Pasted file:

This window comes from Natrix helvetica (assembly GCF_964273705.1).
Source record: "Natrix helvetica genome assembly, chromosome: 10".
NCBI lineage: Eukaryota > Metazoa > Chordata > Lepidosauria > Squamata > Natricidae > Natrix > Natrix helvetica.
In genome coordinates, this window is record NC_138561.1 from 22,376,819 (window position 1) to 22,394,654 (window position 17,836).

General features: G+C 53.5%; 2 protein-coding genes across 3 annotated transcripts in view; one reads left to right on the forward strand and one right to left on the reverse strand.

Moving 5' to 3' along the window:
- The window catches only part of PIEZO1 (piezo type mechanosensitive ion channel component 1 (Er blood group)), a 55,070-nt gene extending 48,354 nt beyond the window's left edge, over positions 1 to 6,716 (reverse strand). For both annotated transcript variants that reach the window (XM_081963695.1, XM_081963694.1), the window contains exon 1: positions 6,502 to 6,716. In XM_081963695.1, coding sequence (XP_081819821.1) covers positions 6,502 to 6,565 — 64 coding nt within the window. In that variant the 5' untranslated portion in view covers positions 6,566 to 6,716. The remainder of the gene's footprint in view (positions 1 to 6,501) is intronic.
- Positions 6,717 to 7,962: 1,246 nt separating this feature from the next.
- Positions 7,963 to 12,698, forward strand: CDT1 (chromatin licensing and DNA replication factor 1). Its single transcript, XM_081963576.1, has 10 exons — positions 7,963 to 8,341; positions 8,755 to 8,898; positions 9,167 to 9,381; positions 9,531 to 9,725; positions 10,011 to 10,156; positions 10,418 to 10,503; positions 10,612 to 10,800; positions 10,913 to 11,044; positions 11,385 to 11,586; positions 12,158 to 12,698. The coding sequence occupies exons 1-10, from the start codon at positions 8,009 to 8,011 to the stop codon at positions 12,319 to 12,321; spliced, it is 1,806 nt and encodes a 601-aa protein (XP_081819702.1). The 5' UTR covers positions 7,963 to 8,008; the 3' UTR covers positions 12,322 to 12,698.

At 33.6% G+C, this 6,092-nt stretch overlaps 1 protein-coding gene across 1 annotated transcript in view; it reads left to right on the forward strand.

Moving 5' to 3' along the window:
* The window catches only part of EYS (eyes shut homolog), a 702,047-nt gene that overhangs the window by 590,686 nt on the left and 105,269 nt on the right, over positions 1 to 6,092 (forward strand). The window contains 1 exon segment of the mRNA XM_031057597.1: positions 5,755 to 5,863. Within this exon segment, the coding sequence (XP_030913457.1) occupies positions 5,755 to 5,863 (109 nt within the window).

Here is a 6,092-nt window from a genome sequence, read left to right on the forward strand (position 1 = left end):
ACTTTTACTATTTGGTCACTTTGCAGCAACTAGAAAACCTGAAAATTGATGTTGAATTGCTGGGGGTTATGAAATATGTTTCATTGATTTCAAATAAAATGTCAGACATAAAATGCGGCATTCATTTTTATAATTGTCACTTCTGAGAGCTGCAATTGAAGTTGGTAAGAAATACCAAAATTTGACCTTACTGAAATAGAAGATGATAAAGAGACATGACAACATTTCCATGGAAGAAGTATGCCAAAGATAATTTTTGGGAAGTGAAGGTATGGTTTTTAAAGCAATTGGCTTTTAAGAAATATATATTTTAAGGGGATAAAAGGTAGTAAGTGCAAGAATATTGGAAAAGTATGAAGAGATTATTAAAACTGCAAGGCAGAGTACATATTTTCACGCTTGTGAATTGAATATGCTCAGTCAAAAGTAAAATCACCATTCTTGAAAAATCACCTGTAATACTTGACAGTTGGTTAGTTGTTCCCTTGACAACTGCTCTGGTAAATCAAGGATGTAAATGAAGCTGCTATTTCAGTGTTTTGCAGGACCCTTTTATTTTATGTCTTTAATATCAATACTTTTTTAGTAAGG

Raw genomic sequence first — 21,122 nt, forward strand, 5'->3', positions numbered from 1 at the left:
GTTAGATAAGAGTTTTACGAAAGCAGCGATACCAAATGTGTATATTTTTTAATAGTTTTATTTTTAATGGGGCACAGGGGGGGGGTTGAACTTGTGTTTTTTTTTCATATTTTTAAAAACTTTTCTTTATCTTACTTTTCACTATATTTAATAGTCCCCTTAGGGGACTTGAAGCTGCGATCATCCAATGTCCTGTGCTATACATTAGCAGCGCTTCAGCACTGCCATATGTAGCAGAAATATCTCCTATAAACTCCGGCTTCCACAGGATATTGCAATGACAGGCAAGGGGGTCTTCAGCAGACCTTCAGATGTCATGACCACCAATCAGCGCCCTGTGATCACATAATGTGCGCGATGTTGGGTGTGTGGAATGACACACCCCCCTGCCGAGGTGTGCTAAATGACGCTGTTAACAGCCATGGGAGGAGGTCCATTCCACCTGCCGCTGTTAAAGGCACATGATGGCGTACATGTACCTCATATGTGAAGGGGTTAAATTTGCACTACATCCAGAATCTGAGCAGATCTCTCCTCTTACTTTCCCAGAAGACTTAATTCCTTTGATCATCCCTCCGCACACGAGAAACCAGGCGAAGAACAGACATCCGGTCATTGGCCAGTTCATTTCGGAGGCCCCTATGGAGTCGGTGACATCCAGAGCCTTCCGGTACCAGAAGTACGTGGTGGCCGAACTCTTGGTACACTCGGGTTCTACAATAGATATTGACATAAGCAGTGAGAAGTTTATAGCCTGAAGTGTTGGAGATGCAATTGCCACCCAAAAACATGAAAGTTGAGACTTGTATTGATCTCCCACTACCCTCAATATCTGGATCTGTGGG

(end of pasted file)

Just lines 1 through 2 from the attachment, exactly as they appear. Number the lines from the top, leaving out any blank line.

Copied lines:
This window comes from Natrix helvetica (assembly GCF_964273705.1).
Source record: "Natrix helvetica genome assembly, chromosome: 10".